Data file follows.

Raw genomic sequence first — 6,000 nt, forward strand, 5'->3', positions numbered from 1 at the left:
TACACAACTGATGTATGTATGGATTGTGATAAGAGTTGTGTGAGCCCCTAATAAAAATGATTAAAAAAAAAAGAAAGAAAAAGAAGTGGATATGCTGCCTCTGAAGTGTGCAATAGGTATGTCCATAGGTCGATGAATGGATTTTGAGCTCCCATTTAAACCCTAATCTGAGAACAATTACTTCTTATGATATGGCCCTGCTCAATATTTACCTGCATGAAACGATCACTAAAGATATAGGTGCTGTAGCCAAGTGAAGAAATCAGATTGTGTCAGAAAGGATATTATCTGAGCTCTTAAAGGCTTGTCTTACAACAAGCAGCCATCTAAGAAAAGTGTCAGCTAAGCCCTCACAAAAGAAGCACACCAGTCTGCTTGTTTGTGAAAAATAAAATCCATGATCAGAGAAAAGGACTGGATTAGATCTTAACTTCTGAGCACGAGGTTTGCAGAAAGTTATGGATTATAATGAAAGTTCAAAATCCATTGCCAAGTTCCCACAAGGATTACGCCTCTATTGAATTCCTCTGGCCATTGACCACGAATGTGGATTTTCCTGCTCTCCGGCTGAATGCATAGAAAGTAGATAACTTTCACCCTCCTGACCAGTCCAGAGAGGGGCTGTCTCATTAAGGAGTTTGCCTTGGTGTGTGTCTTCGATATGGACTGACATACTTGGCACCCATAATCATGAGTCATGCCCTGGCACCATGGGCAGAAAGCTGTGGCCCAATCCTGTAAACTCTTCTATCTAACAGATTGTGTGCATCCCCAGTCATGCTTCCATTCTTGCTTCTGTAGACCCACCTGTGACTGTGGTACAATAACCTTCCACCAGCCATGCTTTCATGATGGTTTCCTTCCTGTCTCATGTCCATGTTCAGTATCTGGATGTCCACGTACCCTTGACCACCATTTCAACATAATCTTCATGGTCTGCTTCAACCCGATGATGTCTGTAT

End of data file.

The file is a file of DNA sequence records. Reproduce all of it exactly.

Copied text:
Raw genomic sequence first — 6,000 nt, forward strand, 5'->3', positions numbered from 1 at the left:
TACACAACTGATGTATGTATGGATTGTGATAAGAGTTGTGTGAGCCCCTAATAAAAATGATTAAAAAAAAAAGAAAGAAAAAGAAGTGGATATGCTGCCTCTGAAGTGTGCAATAGGTATGTCCATAGGTCGATGAATGGATTTTGAGCTCCCATTTAAACCCTAATCTGAGAACAATTACTTCTTATGATATGGCCCTGCTCAATATTTACCTGCATGAAACGATCACTAAAGATATAGGTGCTGTAGCCAAGTGAAGAAATCAGATTGTGTCAGAAAGGATATTATCTGAGCTCTTAAAGGCTTGTCTTACAACAAGCAGCCATCTAAGAAAAGTGTCAGCTAAGCCCTCACAAAAGAAGCACACCAGTCTGCTTGTTTGTGAAAAATAAAATCCATGATCAGAGAAAAGGACTGGATTAGATCTTAACTTCTGAGCACGAGGTTTGCAGAAAGTTATGGATTATAATGAAAGTTCAAAATCCATTGCCAAGTTCCCACAAGGATTACGCCTCTATTGAATTCCTCTGGCCATTGACCACGAATGTGGATTTTCCTGCTCTCCGGCTGAATGCATAGAAAGTAGATAACTTTCACCCTCCTGACCAGTCCAGAGAGGGGCTGTCTCATTAAGGAGTTTGCCTTGGTGTGTGTCTTCGATATGGACTGACATACTTGGCACCCATAATCATGAGTCATGCCCTGGCACCATGGGCAGAAAGCTGTGGCCCAATCCTGTAAACTCTTCTATCTAACAGATTGTGTGCATCCCCAGTCATGCTTCCATTCTTGCTTCTGTAGACCCACCTGTGACTGTGGTACAATAACCTTCCACCAGCCATGCTTTCATGATGGTTTCCTTCCTGTCTCATGTCCATGTTCAGTATCTGGATGTCCACGTACCCTTGACCACCATTTCAACATAATCTTCATGGTCTGCTTCAACCCGATGATGTCTGTAT